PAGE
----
How many times have we read or heard about federal government subsidies for those who are lucky enough to qualify in the Obamacare exchanges. Newspaper editors, columnist and talking heads all claim that “affordable” health care is on the way for those below the poverty line and the chronically infirmed. But where do these”subsidies” actually come from. Who is actually paying for this monstrosity? Carolina Journal outlined the following:
Individual Mandate — This provision of the law is not a penalty, but a tax. The Obama administration euphemizes the individual mandate as the “individual shared responsibility provision.” If an uninsured individual does not purchase health insurance between now and February 2014, that person will face a tax of either $95 or 1 percent of income, whichever is greater.
Employer Mandate — Also referred to by the Obama administration as the “employer shared responsibility payment,” employers with 50 or more full-time workers (30 hours/week) must provide affordable, qualified health insurance for their workers. If not, an employee who obtains subsidized coverage on the exchange triggers a tax on the employer.
Large employers may be subject to two penalties under the employer mandate,one strong and one weak. The ultimate smack-down penalty is a $2,000 fine per worker for every worker after the 30th employee if an employer does not provide any health benefits. Meanwhile, the slap-on-the-wrist penalty occurs when an employer does offer coverage, but the firm either does not cover 60 percent of the employee’s costs or requires the employee to pay a contribution that exceeds 9.5 percent of his income. In these situations, an employer is fined $3,000 per worker, but only for those who choose to purchase subsidized private coverage on the health insurance marketplace.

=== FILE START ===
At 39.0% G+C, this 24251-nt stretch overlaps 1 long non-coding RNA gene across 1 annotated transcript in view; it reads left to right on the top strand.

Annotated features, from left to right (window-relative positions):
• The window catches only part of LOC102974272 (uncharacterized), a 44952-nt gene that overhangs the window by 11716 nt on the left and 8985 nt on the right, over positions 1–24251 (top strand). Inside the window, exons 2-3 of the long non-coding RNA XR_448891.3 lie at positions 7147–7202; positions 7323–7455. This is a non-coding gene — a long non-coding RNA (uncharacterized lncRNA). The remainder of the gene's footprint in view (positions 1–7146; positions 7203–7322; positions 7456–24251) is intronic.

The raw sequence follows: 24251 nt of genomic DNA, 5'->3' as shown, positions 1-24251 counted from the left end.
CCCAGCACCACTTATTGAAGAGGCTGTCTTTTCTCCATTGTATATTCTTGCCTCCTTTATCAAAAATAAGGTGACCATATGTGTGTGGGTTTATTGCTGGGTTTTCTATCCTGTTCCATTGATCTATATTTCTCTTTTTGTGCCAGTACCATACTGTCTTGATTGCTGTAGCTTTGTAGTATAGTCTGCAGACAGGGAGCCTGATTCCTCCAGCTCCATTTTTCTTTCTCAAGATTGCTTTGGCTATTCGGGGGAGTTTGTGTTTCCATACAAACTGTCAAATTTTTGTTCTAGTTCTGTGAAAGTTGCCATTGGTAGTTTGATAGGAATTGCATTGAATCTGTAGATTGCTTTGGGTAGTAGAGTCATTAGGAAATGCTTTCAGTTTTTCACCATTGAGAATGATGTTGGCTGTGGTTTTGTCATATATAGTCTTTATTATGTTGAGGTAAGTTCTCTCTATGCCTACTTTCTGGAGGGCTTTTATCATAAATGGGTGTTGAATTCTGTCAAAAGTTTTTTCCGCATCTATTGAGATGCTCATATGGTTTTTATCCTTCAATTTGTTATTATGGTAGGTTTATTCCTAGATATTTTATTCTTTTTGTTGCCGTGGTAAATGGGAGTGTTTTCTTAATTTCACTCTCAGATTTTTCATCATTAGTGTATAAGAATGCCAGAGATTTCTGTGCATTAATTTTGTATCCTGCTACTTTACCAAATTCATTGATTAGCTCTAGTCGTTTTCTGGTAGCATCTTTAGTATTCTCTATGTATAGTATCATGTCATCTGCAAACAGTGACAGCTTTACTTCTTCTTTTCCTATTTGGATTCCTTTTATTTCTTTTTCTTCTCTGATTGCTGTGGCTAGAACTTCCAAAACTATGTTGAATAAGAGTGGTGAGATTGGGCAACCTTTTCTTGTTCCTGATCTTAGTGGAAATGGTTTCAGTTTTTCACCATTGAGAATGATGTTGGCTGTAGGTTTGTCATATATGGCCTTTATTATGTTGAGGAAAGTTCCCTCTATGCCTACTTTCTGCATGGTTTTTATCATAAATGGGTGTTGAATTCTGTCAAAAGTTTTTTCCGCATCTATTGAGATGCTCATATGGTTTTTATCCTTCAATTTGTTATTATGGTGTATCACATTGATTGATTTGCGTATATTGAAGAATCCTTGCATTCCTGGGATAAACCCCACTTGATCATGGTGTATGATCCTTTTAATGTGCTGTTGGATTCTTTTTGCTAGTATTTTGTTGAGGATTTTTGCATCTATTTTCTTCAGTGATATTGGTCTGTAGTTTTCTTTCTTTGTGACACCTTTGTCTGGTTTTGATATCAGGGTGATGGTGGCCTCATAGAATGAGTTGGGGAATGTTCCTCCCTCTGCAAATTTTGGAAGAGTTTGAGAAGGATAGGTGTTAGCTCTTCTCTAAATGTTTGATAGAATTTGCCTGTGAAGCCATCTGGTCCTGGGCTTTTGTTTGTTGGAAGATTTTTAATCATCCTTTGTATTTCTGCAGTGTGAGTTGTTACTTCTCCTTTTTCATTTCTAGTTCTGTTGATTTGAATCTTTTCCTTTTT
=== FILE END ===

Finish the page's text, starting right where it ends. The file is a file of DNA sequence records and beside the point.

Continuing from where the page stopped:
Reinsurance Tax — The reinsurance tax applies to any company that provides health insurance (big businesses, labor unions, insurance carriers). It is a $63 fee assessed on not just every worker or individual, but dependents as well. Because of this, The Wall Street Journal refers to the “reinsurance tax” as the “belly-button tax.”
The reinsurance tax has a lifespan of three years and is supposed to kick in at the start of the new year. The majority of the estimated total of $25 billion it will raise will be designated as a fund for individual insurers to offset the cost of high-risk individual policyholders both on and off the exchanges. It will also serve as a pain reliever for these insurance companies when young and healthy invincibles refuse to sign up for costly health plans.
High-risk individual policyholders will therefore benefit at the extra expense of those who do not even participate in the individual marketplace, such as small businesses, large businesses, and the self-insured.
Health Insurance Tax — Unlike the Patient Protection and Affordable Care Act, HIT will live up to its name, in which consumers will take a direct one to the wallet. The tax kicks off in 2014, when insurers catering to the individual and small group markets will have to pay an annual fee to the federal government.
And what they can’t tax, the Federal Reserve will print or digitize. This law is not economically sound. Either Obamacare will fail, or the country will. Something has to give.